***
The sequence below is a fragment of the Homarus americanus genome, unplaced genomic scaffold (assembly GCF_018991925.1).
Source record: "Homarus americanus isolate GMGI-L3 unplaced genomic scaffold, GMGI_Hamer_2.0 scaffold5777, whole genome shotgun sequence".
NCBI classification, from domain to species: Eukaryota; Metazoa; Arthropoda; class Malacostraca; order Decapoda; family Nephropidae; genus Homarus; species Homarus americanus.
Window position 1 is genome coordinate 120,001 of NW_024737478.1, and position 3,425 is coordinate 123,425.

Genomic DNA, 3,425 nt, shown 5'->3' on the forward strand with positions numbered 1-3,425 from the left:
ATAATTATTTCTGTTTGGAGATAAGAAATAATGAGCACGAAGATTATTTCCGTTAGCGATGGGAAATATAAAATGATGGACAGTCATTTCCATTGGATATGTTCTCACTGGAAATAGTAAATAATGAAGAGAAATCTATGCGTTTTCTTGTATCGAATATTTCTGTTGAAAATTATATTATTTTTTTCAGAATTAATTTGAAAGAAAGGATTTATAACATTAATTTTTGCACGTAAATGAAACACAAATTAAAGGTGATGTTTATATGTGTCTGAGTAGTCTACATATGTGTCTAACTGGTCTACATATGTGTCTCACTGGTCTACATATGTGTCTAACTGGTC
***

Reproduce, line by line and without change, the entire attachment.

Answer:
The sequence below is a fragment of the Homarus americanus genome, unplaced genomic scaffold (assembly GCF_018991925.1).
Source record: "Homarus americanus isolate GMGI-L3 unplaced genomic scaffold, GMGI_Hamer_2.0 scaffold5777, whole genome shotgun sequence".
NCBI classification, from domain to species: Eukaryota; Metazoa; Arthropoda; class Malacostraca; order Decapoda; family Nephropidae; genus Homarus; species Homarus americanus.
Window position 1 is genome coordinate 120,001 of NW_024737478.1, and position 3,425 is coordinate 123,425.

Genomic DNA, 3,425 nt, shown 5'->3' on the forward strand with positions numbered 1-3,425 from the left:
ATAATTATTTCTGTTTGGAGATAAGAAATAATGAGCACGAAGATTATTTCCGTTAGCGATGGGAAATATAAAATGATGGACAGTCATTTCCATTGGATATGTTCTCACTGGAAATAGTAAATAATGAAGAGAAATCTATGCGTTTTCTTGTATCGAATATTTCTGTTGAAAATTATATTATTTTTTTCAGAATTAATTTGAAAGAAAGGATTTATAACATTAATTTTTGCACGTAAATGAAACACAAATTAAAGGTGATGTTTATATGTGTCTGAGTAGTCTACATATGTGTCTAACTGGTCTACATATGTGTCTCACTGGTCTACATATGTGTCTAACTGGTC